Camilla is especially inspired by Zimbabwe and the emergence of the Friendship Bench — “a park bench where grandmothers sit, out in the open, waiting to give friendly, compassionate advice.” In a country with only five psychiatrists in a population of 10 million, these elderly women play a vital role. There are now Friendship Benches in 70 communities.

“These grandmothers are doing a fundamental community role but they’re also allowed to use their judgement and their wisdom. We do need to learn from other cultures that respect their elders.”

Yes, there are legitimate concerns about ageing: Dementia. Physical incapacity. Loneliness. Financial stress. Yet, Camilla repeatedly finds reassurance in what’s actually happening.

For example, the incidence of dementia is declining. “This is one of the things that surprised me because we always assumed it was becoming a bigger problem. And in one sense it is becoming a bigger problem because we have so many more people over 80—but our individual risk of
getting it is falling in the countries where we have the data.”

Her purpose in the book is to show how an older society can be a better society.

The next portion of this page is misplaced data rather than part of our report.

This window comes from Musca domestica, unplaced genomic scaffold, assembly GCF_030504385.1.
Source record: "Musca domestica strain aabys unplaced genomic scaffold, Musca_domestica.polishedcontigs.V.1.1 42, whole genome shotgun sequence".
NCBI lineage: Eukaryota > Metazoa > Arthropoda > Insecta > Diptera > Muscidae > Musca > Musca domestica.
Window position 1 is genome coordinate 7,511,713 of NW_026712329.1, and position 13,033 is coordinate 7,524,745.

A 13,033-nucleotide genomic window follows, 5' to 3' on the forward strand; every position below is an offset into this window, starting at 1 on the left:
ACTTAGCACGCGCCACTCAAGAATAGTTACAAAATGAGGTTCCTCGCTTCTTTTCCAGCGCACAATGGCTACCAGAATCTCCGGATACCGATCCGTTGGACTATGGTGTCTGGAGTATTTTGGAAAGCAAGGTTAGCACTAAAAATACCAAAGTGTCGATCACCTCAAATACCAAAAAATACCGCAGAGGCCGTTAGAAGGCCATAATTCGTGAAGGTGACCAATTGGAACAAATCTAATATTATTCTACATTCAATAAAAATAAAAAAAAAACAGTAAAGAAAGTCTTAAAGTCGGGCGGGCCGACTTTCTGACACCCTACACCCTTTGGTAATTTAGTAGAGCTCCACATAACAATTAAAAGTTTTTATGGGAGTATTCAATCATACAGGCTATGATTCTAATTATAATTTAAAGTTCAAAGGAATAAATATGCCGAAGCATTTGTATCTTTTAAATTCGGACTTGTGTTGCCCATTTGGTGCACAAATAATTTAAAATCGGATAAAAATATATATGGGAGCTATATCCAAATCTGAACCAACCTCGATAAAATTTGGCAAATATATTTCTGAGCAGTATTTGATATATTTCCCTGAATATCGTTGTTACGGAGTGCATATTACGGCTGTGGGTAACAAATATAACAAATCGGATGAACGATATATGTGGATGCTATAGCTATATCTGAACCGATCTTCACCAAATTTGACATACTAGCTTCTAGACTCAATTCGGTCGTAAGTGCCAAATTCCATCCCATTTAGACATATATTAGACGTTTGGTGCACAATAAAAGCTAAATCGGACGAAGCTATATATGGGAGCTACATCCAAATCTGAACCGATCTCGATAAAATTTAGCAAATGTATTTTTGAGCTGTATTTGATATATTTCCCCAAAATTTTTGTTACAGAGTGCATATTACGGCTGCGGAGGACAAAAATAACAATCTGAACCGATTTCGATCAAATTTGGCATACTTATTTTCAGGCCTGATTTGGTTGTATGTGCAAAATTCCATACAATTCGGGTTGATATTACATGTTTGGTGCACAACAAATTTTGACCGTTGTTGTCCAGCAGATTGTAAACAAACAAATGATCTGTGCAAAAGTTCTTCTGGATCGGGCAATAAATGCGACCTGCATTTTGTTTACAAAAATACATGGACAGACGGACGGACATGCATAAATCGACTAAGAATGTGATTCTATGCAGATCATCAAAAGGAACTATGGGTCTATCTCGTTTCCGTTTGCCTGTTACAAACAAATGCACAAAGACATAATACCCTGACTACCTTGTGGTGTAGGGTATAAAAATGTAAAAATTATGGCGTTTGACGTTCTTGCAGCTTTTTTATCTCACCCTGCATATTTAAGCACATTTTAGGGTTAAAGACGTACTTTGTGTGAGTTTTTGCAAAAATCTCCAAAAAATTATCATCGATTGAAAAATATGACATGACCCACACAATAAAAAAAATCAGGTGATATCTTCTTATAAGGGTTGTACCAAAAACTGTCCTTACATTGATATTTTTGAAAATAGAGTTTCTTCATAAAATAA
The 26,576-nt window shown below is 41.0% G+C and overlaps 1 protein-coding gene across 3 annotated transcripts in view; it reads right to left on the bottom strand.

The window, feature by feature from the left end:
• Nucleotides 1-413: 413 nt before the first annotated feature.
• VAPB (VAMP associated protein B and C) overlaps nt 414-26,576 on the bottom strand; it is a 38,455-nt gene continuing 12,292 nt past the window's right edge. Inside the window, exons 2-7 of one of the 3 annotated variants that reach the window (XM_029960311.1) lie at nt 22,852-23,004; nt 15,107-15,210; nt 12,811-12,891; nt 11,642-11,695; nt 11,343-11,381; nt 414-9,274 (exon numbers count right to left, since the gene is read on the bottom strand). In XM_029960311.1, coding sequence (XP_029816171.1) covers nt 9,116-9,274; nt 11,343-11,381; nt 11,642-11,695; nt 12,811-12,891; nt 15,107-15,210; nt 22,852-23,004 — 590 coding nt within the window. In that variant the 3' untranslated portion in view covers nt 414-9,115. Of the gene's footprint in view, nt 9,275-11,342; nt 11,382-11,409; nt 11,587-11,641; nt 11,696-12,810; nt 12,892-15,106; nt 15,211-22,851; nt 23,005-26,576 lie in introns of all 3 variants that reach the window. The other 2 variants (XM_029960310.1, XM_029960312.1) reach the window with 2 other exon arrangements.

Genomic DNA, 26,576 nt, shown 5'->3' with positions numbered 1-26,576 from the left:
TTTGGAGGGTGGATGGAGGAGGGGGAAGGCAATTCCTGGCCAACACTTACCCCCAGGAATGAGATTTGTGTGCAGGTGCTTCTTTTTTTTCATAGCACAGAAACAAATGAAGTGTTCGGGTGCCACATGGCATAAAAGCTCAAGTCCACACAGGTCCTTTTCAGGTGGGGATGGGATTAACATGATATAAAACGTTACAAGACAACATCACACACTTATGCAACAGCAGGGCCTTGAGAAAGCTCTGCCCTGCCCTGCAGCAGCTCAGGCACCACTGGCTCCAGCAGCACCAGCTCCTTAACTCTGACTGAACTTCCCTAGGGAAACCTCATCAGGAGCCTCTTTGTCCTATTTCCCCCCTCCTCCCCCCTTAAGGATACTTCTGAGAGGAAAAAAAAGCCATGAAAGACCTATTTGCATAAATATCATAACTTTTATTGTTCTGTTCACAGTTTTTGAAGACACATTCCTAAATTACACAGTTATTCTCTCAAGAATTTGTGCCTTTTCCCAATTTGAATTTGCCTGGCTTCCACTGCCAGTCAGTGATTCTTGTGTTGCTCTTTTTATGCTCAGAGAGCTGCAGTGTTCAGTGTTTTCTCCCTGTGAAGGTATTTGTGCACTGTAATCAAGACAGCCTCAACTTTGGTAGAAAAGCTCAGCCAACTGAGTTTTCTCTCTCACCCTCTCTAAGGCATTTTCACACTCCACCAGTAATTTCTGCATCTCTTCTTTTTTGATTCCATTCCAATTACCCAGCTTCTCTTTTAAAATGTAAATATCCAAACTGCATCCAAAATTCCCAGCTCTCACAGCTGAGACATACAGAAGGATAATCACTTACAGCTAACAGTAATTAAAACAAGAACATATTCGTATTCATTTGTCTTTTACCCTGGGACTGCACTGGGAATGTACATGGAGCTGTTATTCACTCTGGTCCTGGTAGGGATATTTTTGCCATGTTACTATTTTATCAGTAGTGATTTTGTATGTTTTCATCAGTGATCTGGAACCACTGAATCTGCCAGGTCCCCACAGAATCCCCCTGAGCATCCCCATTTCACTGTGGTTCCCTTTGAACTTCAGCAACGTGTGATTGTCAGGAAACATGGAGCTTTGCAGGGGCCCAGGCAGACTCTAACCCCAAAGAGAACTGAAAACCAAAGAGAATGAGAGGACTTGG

“We’re going to be living in much older societies in the western world”, she says. “In fact, given the decline in fertility, we’re not even going to be able to import enough people to offset those trends. We have to embrace an older society; we have to recalibrate our view of what that means.”

To Camilla Cavendish, the future course seems clear: “What we have to do is empower the people in the middle who don’t have the necessary qualifications or the contacts to keep working — empower them to continue as productive members of society. Otherwise we will have a
generational class where the younger generation will say — we’re not prepared.”

As for the so-called “care home,” shouldn’t that be a last resort? “If you can stay in your own home, you don’t become institutionalized and
can maintain the relationships you already have around you — which is absolutely vital. I also think that what we miss in our society is this
concept the Japanese have — a complex concept about leading a fulfilled and purposeful life. We don’t always seem to be providing that. A lot of people are very lonely. Yet we have a lot of social problems that need fixing and a lot of older people who could be helping.” Starting, perhaps, with more Friendship Benches.

An older society can be a better society, suggests Camilla Cavendish in her critically acclaimed book, Extra Time: Ten Lessons For An Aging World.